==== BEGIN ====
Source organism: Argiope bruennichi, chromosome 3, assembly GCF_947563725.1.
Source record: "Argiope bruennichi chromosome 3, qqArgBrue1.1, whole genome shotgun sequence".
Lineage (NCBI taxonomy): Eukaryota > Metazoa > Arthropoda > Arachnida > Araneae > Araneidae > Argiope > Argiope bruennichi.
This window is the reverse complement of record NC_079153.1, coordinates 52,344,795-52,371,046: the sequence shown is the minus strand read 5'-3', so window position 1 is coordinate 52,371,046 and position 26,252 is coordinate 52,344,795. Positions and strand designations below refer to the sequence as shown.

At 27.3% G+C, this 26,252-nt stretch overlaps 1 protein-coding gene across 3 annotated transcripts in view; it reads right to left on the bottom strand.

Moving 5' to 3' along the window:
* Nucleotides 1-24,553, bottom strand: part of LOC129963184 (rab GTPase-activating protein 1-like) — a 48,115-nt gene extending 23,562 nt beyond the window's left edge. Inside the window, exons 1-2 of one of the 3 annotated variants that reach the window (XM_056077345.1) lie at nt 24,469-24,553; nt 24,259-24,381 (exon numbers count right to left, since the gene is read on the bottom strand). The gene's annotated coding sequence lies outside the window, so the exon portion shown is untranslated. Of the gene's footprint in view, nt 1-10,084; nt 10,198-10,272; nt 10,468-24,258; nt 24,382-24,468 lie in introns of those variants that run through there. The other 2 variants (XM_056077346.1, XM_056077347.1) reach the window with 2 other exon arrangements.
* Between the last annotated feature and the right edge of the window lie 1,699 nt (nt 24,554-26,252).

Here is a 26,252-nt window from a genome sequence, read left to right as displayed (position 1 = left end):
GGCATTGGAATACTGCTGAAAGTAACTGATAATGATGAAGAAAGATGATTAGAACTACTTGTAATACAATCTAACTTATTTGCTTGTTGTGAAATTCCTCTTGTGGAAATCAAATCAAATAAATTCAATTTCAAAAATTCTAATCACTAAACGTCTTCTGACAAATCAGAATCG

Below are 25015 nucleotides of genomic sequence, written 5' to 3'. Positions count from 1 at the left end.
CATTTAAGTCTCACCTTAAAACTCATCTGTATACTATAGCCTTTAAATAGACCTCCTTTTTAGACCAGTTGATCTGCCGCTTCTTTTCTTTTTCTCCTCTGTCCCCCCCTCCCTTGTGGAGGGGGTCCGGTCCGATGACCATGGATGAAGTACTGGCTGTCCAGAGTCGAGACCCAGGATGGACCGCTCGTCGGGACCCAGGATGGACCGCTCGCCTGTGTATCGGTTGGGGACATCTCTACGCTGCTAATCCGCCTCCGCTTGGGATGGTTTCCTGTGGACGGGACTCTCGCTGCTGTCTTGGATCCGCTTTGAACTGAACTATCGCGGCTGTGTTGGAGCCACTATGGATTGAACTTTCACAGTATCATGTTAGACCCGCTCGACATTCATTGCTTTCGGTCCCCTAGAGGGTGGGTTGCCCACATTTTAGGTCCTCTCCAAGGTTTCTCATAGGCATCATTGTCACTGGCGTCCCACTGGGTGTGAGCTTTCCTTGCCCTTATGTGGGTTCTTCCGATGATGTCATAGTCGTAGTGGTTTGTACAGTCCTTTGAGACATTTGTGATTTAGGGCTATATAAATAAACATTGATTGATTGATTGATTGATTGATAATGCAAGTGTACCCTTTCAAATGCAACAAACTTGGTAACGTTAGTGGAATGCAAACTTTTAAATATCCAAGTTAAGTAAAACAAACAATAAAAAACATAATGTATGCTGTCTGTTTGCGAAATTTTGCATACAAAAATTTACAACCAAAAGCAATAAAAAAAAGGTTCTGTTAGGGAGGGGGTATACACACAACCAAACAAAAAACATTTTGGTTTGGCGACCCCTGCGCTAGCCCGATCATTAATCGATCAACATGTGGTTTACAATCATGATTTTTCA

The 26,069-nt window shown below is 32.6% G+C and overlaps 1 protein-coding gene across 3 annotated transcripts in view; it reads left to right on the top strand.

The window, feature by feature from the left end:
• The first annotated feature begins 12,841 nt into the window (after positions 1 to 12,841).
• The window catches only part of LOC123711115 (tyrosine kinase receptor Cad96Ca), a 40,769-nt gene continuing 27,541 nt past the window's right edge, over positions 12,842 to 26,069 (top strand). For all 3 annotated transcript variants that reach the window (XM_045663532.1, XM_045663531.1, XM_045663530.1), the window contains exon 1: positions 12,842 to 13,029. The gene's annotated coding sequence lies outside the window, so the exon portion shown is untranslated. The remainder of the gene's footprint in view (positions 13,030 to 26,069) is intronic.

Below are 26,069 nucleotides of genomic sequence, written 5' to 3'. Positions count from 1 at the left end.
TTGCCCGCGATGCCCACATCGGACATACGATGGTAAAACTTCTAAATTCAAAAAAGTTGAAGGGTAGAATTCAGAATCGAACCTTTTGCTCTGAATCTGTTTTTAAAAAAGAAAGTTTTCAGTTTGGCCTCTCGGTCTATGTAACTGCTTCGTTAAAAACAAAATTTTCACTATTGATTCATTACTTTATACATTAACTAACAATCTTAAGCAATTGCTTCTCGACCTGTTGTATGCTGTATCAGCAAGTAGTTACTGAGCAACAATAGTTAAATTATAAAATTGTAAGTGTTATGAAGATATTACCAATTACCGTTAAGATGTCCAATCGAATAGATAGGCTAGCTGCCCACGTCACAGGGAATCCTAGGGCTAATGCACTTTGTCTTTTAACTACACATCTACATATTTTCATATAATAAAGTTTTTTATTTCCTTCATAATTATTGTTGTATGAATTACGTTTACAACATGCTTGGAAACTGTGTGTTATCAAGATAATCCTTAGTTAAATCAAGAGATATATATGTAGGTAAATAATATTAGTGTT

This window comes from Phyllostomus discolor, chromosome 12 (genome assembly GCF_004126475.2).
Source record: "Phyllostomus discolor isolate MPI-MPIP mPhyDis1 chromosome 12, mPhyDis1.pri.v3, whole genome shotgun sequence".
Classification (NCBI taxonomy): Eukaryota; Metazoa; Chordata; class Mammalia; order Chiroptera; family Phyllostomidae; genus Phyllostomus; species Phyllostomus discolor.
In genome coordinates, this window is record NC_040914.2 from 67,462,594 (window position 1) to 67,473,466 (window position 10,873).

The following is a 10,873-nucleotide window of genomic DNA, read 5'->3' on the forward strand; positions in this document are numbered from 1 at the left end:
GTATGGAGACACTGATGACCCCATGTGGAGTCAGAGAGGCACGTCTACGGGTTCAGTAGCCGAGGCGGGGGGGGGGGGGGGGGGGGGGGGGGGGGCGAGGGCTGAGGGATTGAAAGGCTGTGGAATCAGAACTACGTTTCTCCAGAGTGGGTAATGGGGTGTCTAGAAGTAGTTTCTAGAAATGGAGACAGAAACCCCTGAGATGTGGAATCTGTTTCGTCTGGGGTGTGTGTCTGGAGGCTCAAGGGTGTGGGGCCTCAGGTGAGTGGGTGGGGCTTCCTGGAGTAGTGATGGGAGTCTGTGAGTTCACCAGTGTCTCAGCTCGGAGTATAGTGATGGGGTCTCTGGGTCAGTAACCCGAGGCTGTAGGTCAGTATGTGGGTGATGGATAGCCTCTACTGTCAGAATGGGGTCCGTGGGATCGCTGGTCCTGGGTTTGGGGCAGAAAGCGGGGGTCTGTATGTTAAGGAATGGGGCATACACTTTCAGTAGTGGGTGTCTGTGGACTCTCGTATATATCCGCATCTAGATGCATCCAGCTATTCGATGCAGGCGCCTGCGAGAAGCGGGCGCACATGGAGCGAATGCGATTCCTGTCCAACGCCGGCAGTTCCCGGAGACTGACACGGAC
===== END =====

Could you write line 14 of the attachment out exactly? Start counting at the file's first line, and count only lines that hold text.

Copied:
The window, feature by feature from the left end: